State officials urge vaccination as omicron spreads in US

Omicron was first identified as a “variant of concern” by the World Health Organization on Nov. 26.

State health officials last Thursday urged Alaskans to take preventative measures against COVID-19, as the new omicron variant has already been detected in other states across the country.

Chief Medical Officer Anne Zink said that while another variant wasn’t unexpected, there’s still a lot of unknowns about omicron.

“We know a lot about COVID; we’ve been expecting a variant,” Zink said. “It’s just (that) this was a pretty large genetic shift.”

Omicron was first identified as a “variant of concern” by the World Health Organization on Nov. 26.

According to Zink in a press briefing earlier last week, the specific mutations of the strain as it relates to the virus’ spike protein are concerning, as the virus uses the spikes to enter a person’s cells. The spike protein parts are where omicron’s mutations are found.

Last Thursday, Zink said health officials still need to monitor the variant to see how it will affect people.

“We also don’t know how efficacious our vaccines or our boosters or our treatments are … so we’ll continue to follow that as we move forward,” she said.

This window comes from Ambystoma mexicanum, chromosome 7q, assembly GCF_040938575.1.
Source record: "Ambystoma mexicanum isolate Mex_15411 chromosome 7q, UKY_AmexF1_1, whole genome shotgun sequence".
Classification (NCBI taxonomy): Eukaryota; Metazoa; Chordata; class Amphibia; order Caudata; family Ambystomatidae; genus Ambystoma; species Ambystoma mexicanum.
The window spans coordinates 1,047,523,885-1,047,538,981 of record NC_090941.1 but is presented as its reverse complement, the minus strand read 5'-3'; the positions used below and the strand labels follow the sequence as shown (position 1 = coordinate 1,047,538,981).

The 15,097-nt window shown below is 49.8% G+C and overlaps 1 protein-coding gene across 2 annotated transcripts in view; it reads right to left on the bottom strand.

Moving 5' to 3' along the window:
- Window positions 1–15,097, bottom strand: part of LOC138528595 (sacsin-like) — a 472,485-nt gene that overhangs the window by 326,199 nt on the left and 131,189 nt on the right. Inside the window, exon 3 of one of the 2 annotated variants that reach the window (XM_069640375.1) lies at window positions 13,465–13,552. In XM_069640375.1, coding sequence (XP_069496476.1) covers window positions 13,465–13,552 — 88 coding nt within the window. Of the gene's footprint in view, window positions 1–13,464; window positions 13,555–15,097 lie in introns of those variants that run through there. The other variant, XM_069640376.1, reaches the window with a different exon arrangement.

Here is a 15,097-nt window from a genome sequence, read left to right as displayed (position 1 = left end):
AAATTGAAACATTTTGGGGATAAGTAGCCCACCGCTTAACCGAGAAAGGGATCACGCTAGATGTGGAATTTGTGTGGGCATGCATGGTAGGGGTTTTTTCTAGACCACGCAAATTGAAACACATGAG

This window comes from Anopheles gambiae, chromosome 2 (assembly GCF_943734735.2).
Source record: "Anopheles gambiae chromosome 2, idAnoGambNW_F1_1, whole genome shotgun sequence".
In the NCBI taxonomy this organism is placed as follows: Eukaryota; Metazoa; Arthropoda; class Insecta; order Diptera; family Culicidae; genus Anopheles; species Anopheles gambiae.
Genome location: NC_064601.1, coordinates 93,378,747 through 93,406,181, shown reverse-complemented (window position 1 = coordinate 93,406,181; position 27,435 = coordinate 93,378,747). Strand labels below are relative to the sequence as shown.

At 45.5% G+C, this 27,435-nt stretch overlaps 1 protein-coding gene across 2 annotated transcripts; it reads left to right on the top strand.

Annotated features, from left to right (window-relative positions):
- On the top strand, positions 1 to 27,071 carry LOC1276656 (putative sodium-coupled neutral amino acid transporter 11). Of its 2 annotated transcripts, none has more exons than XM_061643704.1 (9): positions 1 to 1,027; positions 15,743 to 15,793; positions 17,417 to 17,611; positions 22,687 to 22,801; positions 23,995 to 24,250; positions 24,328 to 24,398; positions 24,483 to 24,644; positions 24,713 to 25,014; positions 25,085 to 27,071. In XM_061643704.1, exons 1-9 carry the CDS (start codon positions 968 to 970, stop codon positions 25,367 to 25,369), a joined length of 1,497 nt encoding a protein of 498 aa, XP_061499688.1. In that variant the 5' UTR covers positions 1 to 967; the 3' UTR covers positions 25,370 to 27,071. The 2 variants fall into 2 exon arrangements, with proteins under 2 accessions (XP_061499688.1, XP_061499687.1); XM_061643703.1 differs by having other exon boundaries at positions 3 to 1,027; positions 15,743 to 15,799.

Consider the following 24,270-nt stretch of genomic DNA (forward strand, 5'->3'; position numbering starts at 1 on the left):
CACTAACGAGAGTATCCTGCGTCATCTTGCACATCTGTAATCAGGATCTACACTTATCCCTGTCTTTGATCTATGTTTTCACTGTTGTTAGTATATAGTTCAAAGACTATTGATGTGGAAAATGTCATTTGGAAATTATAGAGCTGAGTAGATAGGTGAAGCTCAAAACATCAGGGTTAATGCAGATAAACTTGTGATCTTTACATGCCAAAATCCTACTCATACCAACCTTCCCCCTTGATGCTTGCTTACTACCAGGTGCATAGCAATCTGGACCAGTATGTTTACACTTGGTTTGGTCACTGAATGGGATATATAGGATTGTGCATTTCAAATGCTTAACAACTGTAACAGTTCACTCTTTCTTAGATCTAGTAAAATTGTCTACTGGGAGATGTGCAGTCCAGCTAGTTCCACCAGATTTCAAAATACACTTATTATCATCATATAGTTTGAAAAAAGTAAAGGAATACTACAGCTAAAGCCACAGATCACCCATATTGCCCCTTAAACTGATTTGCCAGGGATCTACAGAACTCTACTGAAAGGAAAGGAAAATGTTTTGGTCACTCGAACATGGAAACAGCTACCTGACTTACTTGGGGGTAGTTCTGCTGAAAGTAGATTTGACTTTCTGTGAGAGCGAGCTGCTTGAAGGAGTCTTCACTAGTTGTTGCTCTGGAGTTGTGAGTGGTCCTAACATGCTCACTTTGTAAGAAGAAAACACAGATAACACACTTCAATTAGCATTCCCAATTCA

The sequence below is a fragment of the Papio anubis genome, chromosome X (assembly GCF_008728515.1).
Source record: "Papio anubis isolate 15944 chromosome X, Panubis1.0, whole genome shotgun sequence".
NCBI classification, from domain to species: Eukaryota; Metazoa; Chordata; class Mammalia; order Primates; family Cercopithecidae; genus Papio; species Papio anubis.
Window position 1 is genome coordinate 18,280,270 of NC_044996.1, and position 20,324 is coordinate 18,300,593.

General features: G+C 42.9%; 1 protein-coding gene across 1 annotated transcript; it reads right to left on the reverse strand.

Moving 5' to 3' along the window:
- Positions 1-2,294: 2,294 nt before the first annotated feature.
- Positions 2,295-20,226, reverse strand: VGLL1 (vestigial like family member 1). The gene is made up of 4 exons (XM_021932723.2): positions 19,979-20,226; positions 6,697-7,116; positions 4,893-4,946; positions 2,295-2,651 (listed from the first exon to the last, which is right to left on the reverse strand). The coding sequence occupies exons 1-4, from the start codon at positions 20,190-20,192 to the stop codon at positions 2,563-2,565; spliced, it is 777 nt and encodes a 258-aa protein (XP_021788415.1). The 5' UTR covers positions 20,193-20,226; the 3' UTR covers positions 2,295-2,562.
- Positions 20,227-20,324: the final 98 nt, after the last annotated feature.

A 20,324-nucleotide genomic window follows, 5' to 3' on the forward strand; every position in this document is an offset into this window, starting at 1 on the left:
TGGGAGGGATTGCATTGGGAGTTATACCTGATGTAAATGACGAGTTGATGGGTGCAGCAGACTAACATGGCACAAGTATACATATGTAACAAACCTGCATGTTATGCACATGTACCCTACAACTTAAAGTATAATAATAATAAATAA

Although Alaska hadn’t reported any cases of the omicron variant as of Thursday, Zink said taking preventative measures — which include vaccination, masking, distancing and ventilation — is important.

As of Dec. 2, California, Minnesota, New York, Hawaii and Colorado have detected omicron cases.

“Even if our vaccines proved to be slightly less efficacious against this variant, imperfect protection is better than no protection at all,” she said.

As of Dec. 2, 55.5% of Alaskans 5 and older were fully vaccinated, and another 61% had received at least one dose. The Kenai Peninsula Borough lags behind the statewide average, with 47% of people 5 and older fully vaccinated and 51% with at least one shot as of Thursday.

COVID cases and hospitalizations have been trending downward statewide, but Alaska remained at a high COVID transmission alert level Thursday — with an estimated rolling average of 234.2 cases per 100,000 people over the past seven days.

The state reported 349 new cases and two new deaths Dec 2.

Statewide there were 75 COVID-related hospitalizations as of Thursday, with seven patients on ventilators.

Zink said data still shows that unvaccinated people are being hospitalized for COVID more than people who are fully vaccinated, and emphasized the importance of the approved vaccines especially as the omicron variant has begun circulating in the U.S.

“What we’re recommending to Alaskans is that they get vaccinated if they have not yet been vaccinated,” Zink said. “We’ve got this. We have the tools, we just need to move forward.”

Reach reporter Camille Botello at